Apple will be forced to represent itself at a Dispute Tribunal in New Zealand next month after a local marketing specialist took advantage of a misprice on the Apple.com website and ordered products worth as much as $1600 for just $35, only to have it cancelled after some of it had been dispatched.
TVNZ reports that Adam Crouchley, a man residing in the Waikato region on New Zealand’s northern island, came across heavily discounted products on Apple’s website (which is served by the company’s Australian arm) on October 10.
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Recognising that some cases were reduced from $89 to 83 cents (and other various deals/steals), he asked an online Apple representative if the prices were genuine, and the man — named Lou — allegedly confirmed they were.
Armed with that knowledge, Crouchley racked-up an order costing $35, which was actually worth around $1600, captialising on Apple’s errant pricing.
“I was pretty happy with myself then,” he told TVNZ.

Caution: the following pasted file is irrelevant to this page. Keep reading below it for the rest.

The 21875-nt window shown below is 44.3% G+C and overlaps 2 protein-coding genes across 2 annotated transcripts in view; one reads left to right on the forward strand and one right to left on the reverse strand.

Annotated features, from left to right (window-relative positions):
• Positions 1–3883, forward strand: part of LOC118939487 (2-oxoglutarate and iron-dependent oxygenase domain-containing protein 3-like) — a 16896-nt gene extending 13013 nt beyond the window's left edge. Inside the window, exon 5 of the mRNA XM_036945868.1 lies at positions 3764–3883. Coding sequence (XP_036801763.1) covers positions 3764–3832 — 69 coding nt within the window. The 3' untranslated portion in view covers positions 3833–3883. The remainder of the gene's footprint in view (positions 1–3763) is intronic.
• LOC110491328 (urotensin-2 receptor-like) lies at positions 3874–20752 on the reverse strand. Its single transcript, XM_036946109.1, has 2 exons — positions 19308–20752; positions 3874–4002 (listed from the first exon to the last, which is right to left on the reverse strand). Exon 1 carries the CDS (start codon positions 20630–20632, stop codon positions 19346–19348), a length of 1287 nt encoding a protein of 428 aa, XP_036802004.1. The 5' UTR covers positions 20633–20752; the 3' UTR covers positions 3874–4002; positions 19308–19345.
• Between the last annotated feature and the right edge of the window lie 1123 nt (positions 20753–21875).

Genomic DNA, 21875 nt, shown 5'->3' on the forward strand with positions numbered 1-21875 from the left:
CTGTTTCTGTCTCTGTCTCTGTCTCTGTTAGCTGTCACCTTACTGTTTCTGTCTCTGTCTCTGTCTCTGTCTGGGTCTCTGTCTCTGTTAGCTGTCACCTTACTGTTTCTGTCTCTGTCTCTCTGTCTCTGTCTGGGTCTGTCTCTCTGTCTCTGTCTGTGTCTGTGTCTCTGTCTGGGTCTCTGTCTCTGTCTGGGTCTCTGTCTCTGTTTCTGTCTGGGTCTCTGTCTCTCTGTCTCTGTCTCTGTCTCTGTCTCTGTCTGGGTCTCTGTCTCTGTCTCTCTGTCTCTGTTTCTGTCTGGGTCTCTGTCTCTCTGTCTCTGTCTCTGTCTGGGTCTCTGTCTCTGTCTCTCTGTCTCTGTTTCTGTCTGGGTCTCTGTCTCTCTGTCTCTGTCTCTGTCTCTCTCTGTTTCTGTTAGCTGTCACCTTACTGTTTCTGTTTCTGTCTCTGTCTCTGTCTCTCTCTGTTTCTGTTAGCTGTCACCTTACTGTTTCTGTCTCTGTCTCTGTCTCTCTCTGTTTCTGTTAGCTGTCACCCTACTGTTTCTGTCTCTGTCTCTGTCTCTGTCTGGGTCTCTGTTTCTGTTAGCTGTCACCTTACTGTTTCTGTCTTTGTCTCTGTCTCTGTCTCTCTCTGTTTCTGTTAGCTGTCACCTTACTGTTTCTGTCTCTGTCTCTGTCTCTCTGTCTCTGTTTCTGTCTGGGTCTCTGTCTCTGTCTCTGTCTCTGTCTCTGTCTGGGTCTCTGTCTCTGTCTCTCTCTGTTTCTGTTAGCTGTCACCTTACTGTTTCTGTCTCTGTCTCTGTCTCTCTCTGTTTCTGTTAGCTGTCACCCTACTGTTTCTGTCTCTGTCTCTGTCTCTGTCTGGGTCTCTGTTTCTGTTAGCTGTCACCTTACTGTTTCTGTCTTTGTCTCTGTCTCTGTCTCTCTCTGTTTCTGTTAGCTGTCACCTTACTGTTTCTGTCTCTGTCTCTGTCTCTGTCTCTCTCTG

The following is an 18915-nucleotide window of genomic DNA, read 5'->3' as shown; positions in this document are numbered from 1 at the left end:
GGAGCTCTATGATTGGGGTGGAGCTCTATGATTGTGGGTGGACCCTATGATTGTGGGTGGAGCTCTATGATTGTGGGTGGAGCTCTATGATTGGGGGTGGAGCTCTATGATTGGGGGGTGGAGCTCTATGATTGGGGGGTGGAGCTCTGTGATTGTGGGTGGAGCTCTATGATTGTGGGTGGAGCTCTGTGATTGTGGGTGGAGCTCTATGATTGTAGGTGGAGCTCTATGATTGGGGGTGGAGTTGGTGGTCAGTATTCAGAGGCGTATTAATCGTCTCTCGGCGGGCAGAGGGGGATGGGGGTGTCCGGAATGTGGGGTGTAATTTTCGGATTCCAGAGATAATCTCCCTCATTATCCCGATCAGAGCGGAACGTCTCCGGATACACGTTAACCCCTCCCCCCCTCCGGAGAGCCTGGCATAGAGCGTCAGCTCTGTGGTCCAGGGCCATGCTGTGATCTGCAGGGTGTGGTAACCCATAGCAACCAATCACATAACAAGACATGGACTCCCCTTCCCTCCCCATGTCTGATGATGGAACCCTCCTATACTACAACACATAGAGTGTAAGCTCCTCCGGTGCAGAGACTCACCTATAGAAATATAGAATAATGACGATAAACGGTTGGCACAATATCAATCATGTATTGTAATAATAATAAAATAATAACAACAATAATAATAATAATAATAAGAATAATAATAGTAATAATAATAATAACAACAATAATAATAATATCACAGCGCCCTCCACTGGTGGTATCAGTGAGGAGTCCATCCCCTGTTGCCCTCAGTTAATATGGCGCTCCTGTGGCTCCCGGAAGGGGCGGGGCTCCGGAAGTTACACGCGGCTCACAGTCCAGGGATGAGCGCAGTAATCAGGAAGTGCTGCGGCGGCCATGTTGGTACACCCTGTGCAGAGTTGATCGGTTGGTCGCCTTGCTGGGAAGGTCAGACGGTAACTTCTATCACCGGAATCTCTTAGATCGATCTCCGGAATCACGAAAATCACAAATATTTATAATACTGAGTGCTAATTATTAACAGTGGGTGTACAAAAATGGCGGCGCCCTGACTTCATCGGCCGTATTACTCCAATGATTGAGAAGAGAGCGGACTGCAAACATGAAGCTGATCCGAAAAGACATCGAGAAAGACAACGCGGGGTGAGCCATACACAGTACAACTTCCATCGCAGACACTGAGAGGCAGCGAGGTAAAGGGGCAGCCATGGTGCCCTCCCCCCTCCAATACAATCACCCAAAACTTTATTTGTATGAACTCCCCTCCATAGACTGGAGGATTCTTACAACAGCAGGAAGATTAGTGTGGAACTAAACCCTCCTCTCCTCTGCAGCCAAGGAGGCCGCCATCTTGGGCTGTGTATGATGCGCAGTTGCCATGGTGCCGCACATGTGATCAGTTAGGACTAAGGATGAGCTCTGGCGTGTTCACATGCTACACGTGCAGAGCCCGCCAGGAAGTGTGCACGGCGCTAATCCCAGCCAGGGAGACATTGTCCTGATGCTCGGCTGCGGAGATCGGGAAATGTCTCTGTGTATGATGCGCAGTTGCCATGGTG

After placing the order, Crouchley received shipping notifications for some goods, email confirmations and his credit card was charged. A couple of days passed and Apple recognised its mistake, cancelling part of the order, but apparently agreed to honor the products that had already shipped.
The lawsuit appears to have come about after Apple managed to intercept the courier package and refunded his money, despite its call center committing to part of the order.
TVNZ explains how the case lies now and offers a few choice quotes:
After seeking legal advice he filed a claim with the Disputes Tribunal, and received a date for his hearing at Te Awamutu District Court on Monday last week.
“I’m a bit nervous about it.”
“I’d imagine they’d probably want to settle before we get to that date.”
“They may want to prove a point and show up but it can’t go too wrong against me.”
He said he used a lot of Apple gear in his business and just wanted to get what he paid for at the prices advertised.
$35 for $1600 worth of products — why didn’t this happen when the iPad mini went on sale?
Image Credit: afagen/Flickr